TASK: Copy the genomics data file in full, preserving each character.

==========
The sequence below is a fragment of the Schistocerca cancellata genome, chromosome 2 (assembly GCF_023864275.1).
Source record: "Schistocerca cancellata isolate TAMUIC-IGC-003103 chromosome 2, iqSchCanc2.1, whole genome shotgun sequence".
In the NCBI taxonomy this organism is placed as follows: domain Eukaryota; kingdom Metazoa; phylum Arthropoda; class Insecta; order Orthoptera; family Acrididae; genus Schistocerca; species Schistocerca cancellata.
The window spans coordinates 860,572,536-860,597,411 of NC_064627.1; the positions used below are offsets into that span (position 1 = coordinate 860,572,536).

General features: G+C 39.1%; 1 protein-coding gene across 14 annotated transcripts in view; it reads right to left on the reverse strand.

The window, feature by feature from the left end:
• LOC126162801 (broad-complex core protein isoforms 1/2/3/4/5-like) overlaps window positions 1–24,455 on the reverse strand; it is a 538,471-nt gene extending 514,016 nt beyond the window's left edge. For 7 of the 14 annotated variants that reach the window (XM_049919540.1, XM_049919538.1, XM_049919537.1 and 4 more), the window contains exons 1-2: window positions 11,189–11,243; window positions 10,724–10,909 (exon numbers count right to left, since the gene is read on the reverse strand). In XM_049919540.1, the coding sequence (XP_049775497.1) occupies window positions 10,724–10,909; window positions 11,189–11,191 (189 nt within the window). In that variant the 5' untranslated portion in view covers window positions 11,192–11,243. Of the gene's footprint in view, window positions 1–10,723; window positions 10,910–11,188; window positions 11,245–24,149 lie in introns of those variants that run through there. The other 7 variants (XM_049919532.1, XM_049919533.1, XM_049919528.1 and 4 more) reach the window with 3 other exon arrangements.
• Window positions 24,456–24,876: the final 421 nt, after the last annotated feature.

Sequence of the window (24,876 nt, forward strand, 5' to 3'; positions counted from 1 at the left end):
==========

The sequence below is a fragment of the Schistocerca cancellata genome, chromosome 2 (assembly GCF_023864275.1).
Source record: "Schistocerca cancellata isolate TAMUIC-IGC-003103 chromosome 2, iqSchCanc2.1, whole genome shotgun sequence".
In the NCBI taxonomy this organism is placed as follows: domain Eukaryota; kingdom Metazoa; phylum Arthropoda; class Insecta; order Orthoptera; family Acrididae; genus Schistocerca; species Schistocerca cancellata.
The window spans coordinates 860,572,536-860,597,411 of NC_064627.1; the positions used below are offsets into that span (position 1 = coordinate 860,572,536).

General features: G+C 39.1%; 1 protein-coding gene across 14 annotated transcripts in view; it reads right to left on the reverse strand.

The window, feature by feature from the left end:
• LOC126162801 (broad-complex core protein isoforms 1/2/3/4/5-like) overlaps window positions 1–24,455 on the reverse strand; it is a 538,471-nt gene extending 514,016 nt beyond the window's left edge. For 7 of the 14 annotated variants that reach the window (XM_049919540.1, XM_049919538.1, XM_049919537.1 and 4 more), the window contains exons 1-2: window positions 11,189–11,243; window positions 10,724–10,909 (exon numbers count right to left, since the gene is read on the reverse strand). In XM_049919540.1, the coding sequence (XP_049775497.1) occupies window positions 10,724–10,909; window positions 11,189–11,191 (189 nt within the window). In that variant the 5' untranslated portion in view covers window positions 11,192–11,243. Of the gene's footprint in view, window positions 1–10,723; window positions 10,910–11,188; window positions 11,245–24,149 lie in introns of those variants that run through there. The other 7 variants (XM_049919532.1, XM_049919533.1, XM_049919528.1 and 4 more) reach the window with 3 other exon arrangements.
• Window positions 24,456–24,876: the final 421 nt, after the last annotated feature.

Sequence of the window (24,876 nt, forward strand, 5' to 3'; positions counted from 1 at the left end):